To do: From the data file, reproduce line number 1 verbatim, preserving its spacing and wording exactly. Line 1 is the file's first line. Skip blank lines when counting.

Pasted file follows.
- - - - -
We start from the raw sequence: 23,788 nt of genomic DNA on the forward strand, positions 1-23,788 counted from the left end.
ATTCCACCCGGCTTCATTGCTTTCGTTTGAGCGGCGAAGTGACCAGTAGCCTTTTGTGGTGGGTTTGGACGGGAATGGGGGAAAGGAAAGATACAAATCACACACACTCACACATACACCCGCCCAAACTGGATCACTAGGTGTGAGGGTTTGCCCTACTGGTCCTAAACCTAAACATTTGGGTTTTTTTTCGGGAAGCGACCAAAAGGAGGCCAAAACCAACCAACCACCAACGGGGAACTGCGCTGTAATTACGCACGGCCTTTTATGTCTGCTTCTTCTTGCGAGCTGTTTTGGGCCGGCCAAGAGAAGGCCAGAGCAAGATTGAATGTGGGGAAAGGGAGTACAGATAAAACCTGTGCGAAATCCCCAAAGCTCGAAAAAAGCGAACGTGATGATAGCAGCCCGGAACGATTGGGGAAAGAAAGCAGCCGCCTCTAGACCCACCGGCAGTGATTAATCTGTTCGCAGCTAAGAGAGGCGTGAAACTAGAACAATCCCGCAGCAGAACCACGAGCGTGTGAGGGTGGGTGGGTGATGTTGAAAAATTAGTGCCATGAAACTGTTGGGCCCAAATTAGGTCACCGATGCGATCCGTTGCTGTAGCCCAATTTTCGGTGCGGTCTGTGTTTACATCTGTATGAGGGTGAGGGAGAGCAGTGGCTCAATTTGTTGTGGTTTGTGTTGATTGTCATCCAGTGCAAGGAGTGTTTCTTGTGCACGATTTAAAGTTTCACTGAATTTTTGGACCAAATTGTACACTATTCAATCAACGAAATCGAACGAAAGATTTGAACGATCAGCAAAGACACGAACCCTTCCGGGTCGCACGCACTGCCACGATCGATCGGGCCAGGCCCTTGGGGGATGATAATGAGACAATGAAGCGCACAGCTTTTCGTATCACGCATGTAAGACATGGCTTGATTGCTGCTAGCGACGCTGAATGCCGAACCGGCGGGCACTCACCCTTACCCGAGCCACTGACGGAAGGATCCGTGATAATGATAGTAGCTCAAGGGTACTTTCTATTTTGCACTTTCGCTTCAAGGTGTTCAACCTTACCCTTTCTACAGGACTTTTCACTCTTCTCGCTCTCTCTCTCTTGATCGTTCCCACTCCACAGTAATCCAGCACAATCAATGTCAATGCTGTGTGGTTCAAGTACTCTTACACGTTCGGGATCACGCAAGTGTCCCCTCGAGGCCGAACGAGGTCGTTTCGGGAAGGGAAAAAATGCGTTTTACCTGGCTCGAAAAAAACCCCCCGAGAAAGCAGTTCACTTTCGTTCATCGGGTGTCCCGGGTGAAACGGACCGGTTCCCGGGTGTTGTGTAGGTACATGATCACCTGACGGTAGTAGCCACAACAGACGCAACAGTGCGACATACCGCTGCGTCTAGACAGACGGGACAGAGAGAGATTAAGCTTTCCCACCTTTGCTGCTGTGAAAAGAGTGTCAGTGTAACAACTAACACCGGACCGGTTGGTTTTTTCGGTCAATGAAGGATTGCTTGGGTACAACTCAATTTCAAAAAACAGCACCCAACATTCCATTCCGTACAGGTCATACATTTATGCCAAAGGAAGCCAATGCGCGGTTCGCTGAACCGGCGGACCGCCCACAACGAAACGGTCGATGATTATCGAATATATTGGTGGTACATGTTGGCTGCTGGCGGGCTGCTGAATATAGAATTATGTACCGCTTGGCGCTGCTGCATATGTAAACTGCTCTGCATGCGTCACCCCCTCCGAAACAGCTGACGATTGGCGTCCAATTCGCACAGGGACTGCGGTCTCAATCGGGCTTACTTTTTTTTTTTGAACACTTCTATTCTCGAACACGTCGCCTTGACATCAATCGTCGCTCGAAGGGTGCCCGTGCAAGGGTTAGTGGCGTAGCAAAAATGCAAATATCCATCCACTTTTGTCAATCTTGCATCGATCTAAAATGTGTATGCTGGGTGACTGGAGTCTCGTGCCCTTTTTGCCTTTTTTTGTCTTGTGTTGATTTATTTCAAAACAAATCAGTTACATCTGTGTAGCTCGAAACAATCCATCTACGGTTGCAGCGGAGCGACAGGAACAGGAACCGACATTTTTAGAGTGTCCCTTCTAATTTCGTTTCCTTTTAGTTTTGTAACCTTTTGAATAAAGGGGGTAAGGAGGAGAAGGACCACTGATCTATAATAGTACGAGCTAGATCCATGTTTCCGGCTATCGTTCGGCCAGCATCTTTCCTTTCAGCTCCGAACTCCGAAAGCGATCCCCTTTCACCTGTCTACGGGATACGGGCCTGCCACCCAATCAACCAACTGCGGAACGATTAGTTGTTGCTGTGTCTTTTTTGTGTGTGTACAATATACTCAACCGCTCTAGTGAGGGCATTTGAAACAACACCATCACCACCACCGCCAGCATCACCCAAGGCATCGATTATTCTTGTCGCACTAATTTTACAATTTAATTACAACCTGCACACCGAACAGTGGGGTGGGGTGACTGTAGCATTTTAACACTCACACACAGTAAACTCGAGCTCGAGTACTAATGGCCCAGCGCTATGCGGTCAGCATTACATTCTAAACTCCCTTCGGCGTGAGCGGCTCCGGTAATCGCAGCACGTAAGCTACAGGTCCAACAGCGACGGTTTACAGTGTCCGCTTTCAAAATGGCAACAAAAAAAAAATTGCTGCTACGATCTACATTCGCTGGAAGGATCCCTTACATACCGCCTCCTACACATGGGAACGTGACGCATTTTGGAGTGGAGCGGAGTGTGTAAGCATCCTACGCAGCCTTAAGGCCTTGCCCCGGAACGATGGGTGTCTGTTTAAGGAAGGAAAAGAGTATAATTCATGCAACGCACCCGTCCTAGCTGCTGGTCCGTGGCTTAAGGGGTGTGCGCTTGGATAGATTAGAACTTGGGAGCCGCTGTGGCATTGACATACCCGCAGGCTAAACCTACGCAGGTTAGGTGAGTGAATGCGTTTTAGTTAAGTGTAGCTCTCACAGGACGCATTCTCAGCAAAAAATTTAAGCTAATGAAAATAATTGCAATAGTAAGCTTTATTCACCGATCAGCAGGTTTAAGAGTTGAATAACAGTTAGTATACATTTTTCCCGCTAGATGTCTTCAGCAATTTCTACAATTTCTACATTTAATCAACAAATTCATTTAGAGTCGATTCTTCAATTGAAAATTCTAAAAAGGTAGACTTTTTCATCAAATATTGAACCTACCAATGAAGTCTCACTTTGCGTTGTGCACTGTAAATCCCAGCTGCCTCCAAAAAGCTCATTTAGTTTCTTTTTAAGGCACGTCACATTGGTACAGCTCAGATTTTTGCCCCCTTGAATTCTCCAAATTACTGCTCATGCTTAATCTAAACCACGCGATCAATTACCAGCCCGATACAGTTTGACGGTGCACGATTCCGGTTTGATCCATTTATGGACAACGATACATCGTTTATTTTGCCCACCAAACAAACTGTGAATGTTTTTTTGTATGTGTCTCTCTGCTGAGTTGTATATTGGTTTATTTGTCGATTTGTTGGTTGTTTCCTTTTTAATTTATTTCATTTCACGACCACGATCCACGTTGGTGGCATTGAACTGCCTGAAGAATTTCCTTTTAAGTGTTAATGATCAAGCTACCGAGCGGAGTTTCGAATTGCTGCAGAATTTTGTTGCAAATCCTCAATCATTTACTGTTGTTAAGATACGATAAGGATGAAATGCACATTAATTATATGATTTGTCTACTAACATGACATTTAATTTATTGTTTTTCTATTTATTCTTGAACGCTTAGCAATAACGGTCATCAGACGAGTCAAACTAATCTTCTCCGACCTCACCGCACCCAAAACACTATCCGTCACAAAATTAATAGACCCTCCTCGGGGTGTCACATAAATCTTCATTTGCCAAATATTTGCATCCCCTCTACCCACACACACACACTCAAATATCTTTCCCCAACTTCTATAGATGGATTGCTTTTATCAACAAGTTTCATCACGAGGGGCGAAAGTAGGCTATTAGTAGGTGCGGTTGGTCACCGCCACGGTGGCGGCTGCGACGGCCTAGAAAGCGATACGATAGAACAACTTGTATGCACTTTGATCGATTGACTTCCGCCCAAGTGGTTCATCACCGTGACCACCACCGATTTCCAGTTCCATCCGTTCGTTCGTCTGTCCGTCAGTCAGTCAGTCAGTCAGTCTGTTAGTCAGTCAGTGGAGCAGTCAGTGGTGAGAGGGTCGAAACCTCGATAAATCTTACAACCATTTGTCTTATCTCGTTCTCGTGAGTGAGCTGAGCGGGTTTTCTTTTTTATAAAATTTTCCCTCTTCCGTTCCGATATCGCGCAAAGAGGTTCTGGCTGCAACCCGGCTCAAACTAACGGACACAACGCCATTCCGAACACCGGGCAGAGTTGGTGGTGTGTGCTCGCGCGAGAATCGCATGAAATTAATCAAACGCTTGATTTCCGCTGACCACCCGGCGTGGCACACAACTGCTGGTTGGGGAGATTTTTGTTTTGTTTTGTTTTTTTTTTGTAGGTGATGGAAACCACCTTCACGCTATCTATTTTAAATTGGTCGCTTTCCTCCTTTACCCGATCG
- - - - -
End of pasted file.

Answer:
We start from the raw sequence: 23,788 nt of genomic DNA on the forward strand, positions 1-23,788 counted from the left end.